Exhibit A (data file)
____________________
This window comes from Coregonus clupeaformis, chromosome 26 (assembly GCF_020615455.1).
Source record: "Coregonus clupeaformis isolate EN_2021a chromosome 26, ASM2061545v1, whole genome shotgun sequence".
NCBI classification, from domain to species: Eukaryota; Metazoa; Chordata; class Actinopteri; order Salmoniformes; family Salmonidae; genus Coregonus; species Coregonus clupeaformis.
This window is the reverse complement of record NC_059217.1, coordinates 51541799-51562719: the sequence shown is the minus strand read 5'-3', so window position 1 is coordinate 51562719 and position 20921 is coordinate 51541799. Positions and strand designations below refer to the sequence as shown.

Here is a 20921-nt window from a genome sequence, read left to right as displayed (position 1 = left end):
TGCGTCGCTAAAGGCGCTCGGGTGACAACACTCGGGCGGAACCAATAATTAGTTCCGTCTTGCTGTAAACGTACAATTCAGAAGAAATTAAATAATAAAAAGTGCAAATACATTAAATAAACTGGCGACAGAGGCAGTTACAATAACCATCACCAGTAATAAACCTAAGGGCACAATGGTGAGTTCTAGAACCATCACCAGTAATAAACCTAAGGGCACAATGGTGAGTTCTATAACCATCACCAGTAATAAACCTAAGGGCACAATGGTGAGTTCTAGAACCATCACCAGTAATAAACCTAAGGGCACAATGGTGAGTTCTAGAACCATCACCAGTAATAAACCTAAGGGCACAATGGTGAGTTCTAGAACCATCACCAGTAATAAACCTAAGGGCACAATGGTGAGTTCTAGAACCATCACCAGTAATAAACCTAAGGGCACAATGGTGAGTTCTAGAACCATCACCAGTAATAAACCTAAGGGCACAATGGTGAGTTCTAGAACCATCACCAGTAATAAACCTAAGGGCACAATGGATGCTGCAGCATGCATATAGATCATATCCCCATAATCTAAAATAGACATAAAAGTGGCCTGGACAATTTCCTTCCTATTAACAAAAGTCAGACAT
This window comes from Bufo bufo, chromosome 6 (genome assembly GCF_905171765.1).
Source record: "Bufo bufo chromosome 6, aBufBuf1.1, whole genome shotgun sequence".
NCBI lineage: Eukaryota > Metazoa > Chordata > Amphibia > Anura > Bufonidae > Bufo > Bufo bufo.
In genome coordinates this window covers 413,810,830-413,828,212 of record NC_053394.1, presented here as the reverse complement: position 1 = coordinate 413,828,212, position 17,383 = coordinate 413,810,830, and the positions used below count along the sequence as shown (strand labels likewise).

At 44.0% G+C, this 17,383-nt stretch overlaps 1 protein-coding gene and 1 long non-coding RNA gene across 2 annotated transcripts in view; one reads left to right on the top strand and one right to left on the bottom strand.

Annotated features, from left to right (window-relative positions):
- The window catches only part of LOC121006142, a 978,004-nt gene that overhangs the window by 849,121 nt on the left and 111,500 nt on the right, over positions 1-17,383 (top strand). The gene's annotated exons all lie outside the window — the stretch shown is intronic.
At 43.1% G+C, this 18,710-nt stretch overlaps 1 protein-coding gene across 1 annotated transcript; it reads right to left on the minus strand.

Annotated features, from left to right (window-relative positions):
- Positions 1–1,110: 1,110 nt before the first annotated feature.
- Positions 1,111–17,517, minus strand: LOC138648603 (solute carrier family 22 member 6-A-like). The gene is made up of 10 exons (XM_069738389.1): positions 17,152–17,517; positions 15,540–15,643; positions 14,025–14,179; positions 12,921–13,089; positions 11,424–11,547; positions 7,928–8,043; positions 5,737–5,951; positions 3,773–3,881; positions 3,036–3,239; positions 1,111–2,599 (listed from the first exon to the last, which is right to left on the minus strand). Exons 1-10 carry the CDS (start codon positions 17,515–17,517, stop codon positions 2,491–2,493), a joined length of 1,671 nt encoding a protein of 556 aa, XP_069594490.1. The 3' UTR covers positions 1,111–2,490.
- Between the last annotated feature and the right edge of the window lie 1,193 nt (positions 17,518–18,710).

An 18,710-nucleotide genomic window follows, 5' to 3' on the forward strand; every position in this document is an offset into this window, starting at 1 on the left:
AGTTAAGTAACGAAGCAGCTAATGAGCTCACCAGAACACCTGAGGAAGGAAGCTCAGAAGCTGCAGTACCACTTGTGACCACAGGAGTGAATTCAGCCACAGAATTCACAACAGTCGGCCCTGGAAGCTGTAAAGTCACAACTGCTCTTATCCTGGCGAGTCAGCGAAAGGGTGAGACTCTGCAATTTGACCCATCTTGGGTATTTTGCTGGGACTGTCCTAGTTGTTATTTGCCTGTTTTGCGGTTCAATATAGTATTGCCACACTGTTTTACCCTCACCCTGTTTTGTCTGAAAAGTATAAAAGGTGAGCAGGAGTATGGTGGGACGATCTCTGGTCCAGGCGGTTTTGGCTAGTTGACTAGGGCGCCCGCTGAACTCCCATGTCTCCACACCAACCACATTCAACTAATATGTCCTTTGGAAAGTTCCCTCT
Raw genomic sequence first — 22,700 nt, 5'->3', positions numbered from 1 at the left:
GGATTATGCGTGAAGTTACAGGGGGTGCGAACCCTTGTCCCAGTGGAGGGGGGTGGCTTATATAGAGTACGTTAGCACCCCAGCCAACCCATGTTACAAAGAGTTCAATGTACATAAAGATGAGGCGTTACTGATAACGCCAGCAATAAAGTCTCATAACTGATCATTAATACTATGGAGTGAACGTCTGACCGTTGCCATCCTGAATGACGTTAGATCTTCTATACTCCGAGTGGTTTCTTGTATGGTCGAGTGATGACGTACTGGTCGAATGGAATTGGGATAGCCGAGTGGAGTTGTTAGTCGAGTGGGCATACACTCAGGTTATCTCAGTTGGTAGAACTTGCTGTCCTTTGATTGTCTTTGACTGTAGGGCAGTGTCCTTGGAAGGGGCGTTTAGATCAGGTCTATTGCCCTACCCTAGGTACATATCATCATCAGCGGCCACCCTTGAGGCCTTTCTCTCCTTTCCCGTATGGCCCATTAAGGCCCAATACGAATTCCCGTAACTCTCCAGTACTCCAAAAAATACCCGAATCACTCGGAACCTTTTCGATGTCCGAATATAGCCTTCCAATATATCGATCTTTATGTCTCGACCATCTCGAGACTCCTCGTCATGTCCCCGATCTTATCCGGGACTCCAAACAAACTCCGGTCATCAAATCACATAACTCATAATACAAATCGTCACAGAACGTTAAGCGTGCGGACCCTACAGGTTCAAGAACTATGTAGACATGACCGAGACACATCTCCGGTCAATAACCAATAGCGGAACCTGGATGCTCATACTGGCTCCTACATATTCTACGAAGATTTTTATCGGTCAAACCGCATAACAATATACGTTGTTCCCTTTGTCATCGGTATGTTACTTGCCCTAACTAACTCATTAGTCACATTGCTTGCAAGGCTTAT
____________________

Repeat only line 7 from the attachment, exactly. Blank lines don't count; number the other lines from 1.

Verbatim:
This window comes from Bufo bufo, chromosome 6 (genome assembly GCF_905171765.1).